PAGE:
There is a common misconception that a "Green" or LEED®-certified building has to cost considerably more than a run-of-the-mill design that just meets minimum building and energy codes. While this was true in the early days of the US Green Building Council LEED (Leadership in Energy and Environmental Design) Guidelines, it is no longer the case 10 years later.
With thousands of LEED-certified buildings in the United States, there is now a considerable body of statistical evidence that demonstrates that the LEED "Certified" rating, and even the "Silver" rating can be attained at minimal additional cost. The proviso is that the Architect, the MEP Engineer and the General Contractor must all have had experience in designing and constructing buildings to LEED Guidelines – and the owner must have been planning to build a building that was somewhat better than the minimum codes.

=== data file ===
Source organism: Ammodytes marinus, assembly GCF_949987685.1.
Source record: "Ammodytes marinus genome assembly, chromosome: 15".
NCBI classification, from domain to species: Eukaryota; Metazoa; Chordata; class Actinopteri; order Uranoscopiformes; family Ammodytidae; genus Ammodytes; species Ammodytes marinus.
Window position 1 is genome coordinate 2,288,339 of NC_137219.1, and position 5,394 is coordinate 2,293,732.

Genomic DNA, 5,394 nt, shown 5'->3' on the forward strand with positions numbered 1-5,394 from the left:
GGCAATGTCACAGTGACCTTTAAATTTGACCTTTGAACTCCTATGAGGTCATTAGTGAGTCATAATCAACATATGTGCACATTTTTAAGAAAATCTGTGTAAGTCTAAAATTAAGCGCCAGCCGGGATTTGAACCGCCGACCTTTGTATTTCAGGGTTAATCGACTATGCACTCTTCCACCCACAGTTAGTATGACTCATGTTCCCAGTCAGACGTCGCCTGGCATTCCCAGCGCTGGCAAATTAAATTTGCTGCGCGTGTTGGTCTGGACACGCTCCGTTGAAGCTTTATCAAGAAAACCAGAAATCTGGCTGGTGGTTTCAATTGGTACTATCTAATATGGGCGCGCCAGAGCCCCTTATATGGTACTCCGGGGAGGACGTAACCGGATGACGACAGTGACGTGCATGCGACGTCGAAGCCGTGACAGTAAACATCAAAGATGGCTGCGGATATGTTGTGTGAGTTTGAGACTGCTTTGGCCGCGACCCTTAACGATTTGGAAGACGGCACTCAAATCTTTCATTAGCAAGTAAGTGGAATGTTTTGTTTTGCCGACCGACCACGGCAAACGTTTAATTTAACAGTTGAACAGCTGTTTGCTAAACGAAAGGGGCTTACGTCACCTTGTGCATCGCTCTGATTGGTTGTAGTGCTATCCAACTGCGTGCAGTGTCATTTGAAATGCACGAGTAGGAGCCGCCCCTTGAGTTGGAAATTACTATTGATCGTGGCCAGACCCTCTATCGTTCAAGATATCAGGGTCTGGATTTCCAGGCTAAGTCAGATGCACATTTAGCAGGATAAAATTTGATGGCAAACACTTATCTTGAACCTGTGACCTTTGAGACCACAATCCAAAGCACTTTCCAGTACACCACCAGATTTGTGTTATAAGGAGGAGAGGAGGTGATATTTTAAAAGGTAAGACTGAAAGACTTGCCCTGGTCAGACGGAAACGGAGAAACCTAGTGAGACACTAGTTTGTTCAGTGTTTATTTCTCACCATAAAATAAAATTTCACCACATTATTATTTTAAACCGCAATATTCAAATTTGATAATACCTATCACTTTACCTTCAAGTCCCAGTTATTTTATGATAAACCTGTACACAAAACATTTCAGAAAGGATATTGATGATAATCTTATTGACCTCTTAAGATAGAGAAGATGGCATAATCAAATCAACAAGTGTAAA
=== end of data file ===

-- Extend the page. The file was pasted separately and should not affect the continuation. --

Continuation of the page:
With the changes in the 2009 version of the LEED Guidelines it is really not that difficult, or expensive, to achieve the Certified or Silver ratings. There must be personnel assigned to the project who are familiar with the LEED system of prerequisites and credits throughout the six checklist categories. These people must be knowledgeable and able to guide the team in achieving the certification requirements. This will minimize the additional time required to coordinate the design, the trades and the paperwork.
The key is to get everyone involved in the project, including the Owner, on the same page and working together - from the beginning of the project. The next article will address how to do this.